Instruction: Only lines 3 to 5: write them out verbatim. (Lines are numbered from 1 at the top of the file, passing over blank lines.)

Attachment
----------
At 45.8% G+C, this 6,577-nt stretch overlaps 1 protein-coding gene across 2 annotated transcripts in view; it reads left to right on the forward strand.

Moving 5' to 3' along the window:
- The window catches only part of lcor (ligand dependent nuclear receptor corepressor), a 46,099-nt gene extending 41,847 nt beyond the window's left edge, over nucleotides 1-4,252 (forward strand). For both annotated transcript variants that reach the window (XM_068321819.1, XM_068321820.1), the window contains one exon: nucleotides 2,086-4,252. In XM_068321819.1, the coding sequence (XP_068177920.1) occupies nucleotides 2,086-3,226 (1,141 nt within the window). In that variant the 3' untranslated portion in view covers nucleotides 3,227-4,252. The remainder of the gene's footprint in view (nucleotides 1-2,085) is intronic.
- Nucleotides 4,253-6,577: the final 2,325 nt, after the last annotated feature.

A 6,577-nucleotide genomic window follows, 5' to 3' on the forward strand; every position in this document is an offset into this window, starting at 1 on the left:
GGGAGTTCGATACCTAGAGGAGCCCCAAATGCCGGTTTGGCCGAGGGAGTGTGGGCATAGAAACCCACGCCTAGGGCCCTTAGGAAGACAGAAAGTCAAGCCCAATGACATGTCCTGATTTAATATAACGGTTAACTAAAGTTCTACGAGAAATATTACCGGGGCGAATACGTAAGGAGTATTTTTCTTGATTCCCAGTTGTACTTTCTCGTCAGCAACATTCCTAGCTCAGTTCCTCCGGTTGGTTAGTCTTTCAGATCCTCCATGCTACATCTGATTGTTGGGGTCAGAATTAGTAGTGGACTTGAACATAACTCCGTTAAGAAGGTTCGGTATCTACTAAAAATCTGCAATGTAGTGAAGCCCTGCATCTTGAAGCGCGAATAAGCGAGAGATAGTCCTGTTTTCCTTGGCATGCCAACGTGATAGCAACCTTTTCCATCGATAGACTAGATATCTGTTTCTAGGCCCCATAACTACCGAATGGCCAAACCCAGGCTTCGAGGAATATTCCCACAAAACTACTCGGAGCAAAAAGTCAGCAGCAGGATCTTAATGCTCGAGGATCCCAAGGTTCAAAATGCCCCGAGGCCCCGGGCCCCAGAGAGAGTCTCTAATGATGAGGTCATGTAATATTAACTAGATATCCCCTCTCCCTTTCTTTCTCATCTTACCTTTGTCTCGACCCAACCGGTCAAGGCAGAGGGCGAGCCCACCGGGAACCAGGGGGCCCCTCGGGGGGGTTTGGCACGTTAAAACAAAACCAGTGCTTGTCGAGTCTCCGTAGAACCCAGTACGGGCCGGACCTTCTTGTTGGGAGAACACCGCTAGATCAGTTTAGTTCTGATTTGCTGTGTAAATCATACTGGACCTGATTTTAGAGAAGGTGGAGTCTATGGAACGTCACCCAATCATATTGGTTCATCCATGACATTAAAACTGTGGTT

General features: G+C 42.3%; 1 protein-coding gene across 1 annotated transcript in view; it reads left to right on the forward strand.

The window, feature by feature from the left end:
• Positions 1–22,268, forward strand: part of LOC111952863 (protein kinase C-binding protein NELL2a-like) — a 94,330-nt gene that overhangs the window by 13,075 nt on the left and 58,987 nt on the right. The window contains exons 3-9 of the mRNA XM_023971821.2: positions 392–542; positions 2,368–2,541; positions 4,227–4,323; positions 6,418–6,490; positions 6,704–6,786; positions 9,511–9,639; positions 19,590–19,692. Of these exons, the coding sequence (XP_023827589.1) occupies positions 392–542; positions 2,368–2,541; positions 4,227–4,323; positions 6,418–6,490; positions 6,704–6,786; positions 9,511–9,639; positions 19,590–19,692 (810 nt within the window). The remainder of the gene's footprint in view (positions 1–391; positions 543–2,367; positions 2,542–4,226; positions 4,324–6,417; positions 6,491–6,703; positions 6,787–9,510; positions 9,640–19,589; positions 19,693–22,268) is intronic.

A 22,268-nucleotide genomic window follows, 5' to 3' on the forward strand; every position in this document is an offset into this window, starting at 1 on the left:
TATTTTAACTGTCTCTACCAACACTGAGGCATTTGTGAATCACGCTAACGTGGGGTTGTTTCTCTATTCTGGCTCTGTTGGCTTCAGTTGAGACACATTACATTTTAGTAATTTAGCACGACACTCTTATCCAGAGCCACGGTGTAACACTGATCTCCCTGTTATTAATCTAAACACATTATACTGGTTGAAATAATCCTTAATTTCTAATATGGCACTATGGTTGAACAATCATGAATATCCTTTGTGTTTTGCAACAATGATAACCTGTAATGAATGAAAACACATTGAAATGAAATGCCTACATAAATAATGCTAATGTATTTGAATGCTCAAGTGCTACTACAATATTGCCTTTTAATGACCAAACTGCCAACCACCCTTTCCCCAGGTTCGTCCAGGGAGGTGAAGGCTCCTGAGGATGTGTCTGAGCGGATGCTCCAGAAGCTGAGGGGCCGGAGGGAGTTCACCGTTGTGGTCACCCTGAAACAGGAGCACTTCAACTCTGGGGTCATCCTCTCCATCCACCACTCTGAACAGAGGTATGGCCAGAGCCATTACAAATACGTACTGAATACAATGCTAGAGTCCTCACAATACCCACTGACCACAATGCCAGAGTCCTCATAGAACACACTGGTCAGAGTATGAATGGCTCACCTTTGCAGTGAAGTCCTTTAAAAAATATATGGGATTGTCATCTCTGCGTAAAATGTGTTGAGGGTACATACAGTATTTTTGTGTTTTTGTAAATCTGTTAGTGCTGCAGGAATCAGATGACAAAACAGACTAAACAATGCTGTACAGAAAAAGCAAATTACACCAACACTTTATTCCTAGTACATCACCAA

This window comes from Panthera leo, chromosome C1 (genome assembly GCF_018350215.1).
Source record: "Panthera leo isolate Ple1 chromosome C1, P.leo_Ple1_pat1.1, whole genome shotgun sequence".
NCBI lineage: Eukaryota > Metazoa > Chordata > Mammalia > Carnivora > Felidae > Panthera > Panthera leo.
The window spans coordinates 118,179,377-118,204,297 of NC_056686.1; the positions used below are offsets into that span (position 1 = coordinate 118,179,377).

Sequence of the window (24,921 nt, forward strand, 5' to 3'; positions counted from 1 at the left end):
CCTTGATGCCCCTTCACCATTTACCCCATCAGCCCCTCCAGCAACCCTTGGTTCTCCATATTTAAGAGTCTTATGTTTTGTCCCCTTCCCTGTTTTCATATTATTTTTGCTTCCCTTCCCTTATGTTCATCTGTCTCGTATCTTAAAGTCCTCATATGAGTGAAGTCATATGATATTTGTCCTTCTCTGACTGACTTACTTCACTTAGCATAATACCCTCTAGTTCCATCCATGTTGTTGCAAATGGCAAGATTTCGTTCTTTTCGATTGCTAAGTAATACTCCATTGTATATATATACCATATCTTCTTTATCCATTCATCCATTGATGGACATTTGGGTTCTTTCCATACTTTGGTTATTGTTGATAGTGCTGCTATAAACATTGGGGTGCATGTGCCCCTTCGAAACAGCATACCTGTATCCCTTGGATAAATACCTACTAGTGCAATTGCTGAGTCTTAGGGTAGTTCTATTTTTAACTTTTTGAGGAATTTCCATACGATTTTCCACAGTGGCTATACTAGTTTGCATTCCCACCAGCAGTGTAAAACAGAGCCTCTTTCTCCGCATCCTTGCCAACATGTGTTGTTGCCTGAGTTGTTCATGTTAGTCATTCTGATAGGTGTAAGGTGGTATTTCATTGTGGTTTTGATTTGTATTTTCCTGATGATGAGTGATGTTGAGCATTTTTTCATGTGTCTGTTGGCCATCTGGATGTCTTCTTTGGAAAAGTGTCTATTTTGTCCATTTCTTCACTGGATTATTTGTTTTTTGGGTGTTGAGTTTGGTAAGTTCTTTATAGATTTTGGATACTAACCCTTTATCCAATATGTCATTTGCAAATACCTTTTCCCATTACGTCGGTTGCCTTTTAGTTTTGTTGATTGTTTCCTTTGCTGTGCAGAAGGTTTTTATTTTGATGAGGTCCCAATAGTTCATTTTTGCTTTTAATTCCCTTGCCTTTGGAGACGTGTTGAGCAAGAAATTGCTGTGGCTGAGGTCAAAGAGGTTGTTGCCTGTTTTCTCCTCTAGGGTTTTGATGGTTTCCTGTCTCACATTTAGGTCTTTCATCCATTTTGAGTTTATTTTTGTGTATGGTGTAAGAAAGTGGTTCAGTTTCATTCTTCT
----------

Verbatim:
- The window catches only part of lcor (ligand dependent nuclear receptor corepressor), a 46,099-nt gene extending 41,847 nt beyond the window's left edge, over nucleotides 1-4,252 (forward strand). For both annotated transcript variants that reach the window (XM_068321819.1, XM_068321820.1), the window contains one exon: nucleotides 2,086-4,252. In XM_068321819.1, the coding sequence (XP_068177920.1) occupies nucleotides 2,086-3,226 (1,141 nt within the window). In that variant the 3' untranslated portion in view covers nucleotides 3,227-4,252. The remainder of the gene's footprint in view (nucleotides 1-2,085) is intronic.
- Nucleotides 4,253-6,577: the final 2,325 nt, after the last annotated feature.

A 6,577-nucleotide genomic window follows, 5' to 3' on the forward strand; every position in this document is an offset into this window, starting at 1 on the left: